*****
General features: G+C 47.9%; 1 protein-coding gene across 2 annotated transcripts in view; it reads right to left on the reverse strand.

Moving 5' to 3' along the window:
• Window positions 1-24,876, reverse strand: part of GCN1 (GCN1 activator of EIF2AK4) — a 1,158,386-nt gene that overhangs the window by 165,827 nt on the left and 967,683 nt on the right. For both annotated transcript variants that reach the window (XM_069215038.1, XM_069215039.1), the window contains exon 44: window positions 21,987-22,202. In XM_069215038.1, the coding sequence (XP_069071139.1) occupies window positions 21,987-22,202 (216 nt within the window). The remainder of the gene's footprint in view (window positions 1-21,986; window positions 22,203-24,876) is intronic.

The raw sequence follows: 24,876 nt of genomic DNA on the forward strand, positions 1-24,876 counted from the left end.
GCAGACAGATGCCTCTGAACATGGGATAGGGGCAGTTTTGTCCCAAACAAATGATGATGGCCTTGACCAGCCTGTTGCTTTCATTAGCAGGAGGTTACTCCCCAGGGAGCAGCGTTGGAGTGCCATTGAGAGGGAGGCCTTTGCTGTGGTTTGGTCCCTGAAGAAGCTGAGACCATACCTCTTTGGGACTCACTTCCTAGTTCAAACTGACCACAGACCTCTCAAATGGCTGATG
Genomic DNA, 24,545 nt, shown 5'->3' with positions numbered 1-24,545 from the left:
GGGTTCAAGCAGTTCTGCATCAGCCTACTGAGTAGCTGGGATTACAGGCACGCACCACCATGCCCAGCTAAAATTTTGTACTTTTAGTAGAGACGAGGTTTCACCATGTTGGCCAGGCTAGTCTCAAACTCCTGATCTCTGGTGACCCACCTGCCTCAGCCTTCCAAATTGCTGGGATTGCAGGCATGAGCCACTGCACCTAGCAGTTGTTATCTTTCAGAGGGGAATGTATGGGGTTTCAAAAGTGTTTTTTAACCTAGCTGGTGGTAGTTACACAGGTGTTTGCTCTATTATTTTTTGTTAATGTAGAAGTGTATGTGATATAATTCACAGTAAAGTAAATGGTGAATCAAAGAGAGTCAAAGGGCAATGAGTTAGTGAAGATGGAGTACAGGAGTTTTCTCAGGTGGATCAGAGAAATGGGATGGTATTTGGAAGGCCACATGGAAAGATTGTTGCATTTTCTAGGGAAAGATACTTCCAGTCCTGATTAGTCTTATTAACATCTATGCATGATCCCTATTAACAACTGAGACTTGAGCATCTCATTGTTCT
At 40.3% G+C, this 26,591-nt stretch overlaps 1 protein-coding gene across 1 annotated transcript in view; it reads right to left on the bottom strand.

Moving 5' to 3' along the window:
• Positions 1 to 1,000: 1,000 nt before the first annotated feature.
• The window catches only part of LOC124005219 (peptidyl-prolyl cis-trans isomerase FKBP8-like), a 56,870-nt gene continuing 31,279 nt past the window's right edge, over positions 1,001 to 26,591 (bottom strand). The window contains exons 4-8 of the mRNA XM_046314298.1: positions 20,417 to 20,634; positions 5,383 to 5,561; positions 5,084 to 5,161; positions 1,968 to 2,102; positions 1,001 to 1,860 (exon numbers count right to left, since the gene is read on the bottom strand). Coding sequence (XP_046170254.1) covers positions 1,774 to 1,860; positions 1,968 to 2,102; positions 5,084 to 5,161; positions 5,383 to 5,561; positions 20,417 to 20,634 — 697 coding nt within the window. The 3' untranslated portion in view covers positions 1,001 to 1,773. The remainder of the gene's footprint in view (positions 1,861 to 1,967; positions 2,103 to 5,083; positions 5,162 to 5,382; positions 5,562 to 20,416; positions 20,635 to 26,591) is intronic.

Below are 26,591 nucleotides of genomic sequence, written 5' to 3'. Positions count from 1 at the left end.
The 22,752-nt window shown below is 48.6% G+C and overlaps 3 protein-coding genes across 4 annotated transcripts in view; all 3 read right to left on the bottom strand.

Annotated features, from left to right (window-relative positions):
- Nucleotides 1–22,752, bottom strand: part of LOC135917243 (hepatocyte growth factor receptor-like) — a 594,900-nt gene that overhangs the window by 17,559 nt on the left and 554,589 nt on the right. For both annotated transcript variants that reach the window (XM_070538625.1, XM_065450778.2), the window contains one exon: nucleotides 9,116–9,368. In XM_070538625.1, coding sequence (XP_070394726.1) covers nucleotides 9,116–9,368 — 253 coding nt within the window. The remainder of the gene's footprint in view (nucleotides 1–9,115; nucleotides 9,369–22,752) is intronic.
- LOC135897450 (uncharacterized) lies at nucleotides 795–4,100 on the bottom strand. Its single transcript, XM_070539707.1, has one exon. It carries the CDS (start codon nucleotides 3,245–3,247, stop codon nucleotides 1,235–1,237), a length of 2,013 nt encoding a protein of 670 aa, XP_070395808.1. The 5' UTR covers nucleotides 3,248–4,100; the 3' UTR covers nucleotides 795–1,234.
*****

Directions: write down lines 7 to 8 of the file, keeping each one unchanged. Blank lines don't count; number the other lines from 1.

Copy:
GGGTTCAAGCAGTTCTGCATCAGCCTACTGAGTAGCTGGGATTACAGGCACGCACCACCATGCCCAGCTAAAATTTTGTACTTTTAGTAGAGACGAGGTTTCACCATGTTGGCCAGGCTAGTCTCAAACTCCTGATCTCTGGTGACCCACCTGCCTCAGCCTTCCAAATTGCTGGGATTGCAGGCATGAGCCACTGCACCTAGCAGTTGTTATCTTTCAGAGGGGAATGTATGGGGTTTCAAAAGTGTTTTTTAACCTAGCTGGTGGTAGTTACACAGGTGTTTGCTCTATTATTTTTTGTTAATGTAGAAGTGTATGTGATATAATTCACAGTAAAGTAAATGGTGAATCAAAGAGAGTCAAAGGGCAATGAGTTAGTGAAGATGGAGTACAGGAGTTTTCTCAGGTGGATCAGAGAAATGGGATGGTATTTGGAAGGCCACATGGAAAGATTGTTGCATTTTCTAGGGAAAGATACTTCCAGTCCTGATTAGTCTTATTAACATCTATGCATGATCCCTATTAACAACTGAGACTTGAGCATCTCATTGTTCT
At 40.3% G+C, this 26,591-nt stretch overlaps 1 protein-coding gene across 1 annotated transcript in view; it reads right to left on the bottom strand.